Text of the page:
Creative Writing 101 – or “Bashing the Lost Cause”
These are the kinds of things that need to be addressed by competent individuals representing "our side". It has become a trend in the so-called historical community to find new and creative ways to make the Confederacy look bad. I call it “Lost Cause Bashing” and author and professor David Williams is among the latest to step up to the plate to take a swing at the Old South. To listen to him and others like him:
– Planters never shouldered a rifle or waved a sword because they were exempt due to the “20 slave” rule. They sent the "poor" guys off to fight instead. I guess that guys like Wade Hampton (who owned 900 slaves) or Bedford Forrest, (who took 44 of his own slaves to war with him) don’t count?
– The planters mischievously led the country and their fellow Southrons into war… bad planters, bad bad planters….
– The Southern people did not have their hearts in the fight. Many if not most were against the war. It used to be said that supposedly 50,000 Southerners served in the union army. Williams has upped the figure to 300,000 and nobody says "boo" (Williams is southern born by the way).
And while we’re on the subject of fighting for the other side, of the Confederacy’s 425 generals, 75 of them were from the North. Why has no one done a study about how many rank and file soldiers from the North fought on the side of the South? I for one would be very curious about that one.
– Give Williams credit for his amazing creativity. (Remember, if you want to be a successful and nationally recognized "Lost Cause Basher", you must be very creative!). He says there was an Underground RR for Confederate deserters and it was run by the slaves!!!?! What can I say folks? Words simply fail me on this one…..
– Speaking of underground railroads, everyone agrees that the slaves worked feverishly to sabotage the Southern war effort…. They were all on the side of the north of course and couldn’t wait to enlist and get killed in the union army. I suppose they were all sitting around singing the blues….."Oh Lawdy Lawdy, whea’ es’ dose yankee soldiers comin’ to free us all fo’ da’ yea’ ob jubilo"? (This sort of theme is REALLY getting old and tired!?).
– The women of the South started food riots. They were against the war, just like a lot of the Southron civilians. I guess Professor Williams doesn’t know many southern ladies…. The few I know would probably "group their shots" right in the middle of his over-inflated head.
– One note in Williams’ AJC interview says that a graduate student of his did a thesis in which the student "concluded" that the ’56 Georgia flag was raised in defiance to integration. Last time I checked, no one had been able to find any quote by any Southern politician of that era stating or even implying that this was so. And for anyone who was alive at that time, I’m sure you will remember that the Southern politicians of that era who opposed mandatory integration were not at all shy about speaking their minds. If the ’56 Georgia flag had been raised as a symbol of defiance, I would think that someone would have publicly said so. I’m almost tempted to buy Williams’ book just to see if he (or his graduate student) has indeed found such a quote. My money says that neither one has.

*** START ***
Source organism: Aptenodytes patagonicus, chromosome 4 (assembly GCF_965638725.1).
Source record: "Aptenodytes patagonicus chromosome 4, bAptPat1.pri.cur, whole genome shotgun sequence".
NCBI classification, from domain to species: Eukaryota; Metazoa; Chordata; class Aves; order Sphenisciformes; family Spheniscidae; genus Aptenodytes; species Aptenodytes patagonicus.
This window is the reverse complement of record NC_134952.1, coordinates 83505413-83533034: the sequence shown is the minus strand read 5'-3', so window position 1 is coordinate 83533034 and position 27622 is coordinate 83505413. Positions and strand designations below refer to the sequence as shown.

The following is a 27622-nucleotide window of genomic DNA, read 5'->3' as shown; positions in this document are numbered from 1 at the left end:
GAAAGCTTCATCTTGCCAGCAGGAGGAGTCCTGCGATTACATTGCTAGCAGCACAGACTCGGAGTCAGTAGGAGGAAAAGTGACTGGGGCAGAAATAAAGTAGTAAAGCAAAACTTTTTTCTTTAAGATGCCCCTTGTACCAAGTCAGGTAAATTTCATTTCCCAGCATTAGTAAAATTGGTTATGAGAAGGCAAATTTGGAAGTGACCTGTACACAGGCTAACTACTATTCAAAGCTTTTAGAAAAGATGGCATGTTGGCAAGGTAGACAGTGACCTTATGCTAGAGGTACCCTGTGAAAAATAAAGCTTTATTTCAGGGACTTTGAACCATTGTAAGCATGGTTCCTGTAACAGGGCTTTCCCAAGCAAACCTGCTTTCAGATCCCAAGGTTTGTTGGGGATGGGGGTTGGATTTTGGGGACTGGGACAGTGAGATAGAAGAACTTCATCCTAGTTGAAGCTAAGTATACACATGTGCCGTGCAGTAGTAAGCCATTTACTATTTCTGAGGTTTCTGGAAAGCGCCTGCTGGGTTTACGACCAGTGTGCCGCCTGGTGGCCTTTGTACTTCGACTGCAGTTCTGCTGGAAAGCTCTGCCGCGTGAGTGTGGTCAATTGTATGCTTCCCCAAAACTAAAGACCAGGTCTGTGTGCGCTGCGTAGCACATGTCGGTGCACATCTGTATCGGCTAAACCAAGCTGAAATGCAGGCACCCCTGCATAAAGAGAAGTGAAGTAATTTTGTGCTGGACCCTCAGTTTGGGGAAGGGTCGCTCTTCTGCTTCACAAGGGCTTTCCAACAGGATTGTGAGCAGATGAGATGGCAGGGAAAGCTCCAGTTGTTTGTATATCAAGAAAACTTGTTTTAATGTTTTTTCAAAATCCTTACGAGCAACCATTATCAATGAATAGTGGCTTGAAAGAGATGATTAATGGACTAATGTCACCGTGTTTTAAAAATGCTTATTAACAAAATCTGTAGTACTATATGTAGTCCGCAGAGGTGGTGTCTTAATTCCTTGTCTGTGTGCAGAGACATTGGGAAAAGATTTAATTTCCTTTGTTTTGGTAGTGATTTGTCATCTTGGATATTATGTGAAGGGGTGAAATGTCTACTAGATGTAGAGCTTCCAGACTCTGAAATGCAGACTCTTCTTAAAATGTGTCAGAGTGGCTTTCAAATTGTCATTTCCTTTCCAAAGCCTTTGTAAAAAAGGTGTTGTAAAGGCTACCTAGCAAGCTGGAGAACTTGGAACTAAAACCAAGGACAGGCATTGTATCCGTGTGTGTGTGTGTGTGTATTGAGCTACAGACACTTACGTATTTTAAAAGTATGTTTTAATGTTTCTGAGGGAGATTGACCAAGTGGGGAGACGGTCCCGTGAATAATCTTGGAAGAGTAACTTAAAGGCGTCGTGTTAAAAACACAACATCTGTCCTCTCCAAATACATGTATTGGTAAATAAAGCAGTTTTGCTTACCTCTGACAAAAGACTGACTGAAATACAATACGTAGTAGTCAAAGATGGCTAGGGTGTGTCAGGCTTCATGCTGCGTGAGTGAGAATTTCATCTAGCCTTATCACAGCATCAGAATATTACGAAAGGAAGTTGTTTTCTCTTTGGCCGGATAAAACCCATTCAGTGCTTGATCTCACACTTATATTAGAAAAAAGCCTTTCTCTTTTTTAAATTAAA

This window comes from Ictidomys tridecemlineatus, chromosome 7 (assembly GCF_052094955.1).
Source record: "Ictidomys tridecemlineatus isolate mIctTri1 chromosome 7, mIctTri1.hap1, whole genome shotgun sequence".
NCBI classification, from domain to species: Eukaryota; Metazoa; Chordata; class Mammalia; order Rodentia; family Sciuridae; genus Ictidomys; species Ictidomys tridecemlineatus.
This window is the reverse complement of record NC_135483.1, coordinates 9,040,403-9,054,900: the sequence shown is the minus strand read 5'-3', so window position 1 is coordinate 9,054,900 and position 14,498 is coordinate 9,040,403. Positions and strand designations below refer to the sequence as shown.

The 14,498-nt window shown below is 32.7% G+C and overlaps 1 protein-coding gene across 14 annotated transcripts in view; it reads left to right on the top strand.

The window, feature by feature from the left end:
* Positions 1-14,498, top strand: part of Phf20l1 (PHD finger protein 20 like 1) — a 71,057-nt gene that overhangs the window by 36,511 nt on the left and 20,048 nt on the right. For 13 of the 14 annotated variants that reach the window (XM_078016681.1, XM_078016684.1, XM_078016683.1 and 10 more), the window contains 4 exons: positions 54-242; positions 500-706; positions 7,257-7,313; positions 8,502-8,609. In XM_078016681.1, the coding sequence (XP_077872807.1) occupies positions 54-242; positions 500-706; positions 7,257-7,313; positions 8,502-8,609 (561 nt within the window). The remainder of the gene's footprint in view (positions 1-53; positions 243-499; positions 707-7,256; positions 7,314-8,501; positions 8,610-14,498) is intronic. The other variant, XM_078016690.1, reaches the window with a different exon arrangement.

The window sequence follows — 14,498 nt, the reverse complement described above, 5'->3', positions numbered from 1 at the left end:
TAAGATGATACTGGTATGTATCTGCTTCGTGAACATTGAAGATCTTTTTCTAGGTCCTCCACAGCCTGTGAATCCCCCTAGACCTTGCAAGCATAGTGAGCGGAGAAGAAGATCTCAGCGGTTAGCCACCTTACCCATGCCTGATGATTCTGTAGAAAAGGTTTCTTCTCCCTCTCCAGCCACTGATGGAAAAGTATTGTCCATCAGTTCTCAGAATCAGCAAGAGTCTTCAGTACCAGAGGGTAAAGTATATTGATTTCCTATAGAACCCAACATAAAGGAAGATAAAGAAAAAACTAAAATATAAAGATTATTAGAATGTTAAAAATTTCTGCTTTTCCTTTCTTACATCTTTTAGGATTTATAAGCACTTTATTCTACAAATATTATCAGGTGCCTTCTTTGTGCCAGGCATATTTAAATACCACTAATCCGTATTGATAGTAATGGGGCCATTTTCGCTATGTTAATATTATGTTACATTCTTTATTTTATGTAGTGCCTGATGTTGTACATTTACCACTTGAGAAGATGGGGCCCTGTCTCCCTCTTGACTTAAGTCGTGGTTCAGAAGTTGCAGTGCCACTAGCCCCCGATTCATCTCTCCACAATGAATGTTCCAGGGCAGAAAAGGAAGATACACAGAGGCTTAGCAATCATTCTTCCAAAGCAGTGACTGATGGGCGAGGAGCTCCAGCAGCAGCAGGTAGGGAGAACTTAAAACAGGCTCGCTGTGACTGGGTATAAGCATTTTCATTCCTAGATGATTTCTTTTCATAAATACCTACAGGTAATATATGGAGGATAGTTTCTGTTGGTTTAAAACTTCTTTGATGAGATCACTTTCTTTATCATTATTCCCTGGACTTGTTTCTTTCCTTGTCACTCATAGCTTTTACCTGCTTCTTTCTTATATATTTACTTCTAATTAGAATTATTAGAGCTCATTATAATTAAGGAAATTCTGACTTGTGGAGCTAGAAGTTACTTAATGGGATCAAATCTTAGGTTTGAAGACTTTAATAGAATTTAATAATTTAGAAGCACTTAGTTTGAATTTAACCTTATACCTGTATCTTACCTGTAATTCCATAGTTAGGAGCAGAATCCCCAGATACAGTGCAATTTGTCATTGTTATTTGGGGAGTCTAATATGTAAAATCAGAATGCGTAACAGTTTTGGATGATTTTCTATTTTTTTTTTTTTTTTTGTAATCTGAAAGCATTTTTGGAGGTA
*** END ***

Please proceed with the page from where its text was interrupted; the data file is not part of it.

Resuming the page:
Professor Williams isn’t an oddity. He’s the norm these days. Everyone is lining up to bash "The Lost Cause". If you’re creative enough, you’ll sell a ton of books and win a booby prize from others who likewise masquerade as historians.
The problem with the Lost Cause bashers is simple. If all was as they say it was, the war would have been over in less than a week. The Northern industrialists and businessmen (a group who never seem to be mentioned whenever the cause of the war is discussed and I wonder why that is?), would have met those werry werry bad planters in a parking lot (or behind some stable), there would have been a brawl, and the war would have been over in one afternoon. Instead the war lasted 4 long years and killed over 600,000. So if all those southerners fought for the union, who the hell killed those "300,000 yankees stiff in Southern dust?" Did they trip and fall? Did they die of food poisoning? Heat stroke maybe??
Why is it that no one asks these questions? It appears that the general public is incapable of putting 2 and 2 together and then asking "What’s up with this?" Among the general public, and within the historical community itself there seems to be a frighteningly comatose acceptance of this school of thought. The mantra must be chanted without question it appears! The historians lead the chant and the public follows. Few will question anything. Anyone who does is chastised. More and more I have come to believe that for the last 30 or 40 years, someone has been putting "stupid pills" in the water supply. America has become more and more "dumbed down" and this is one of the results.
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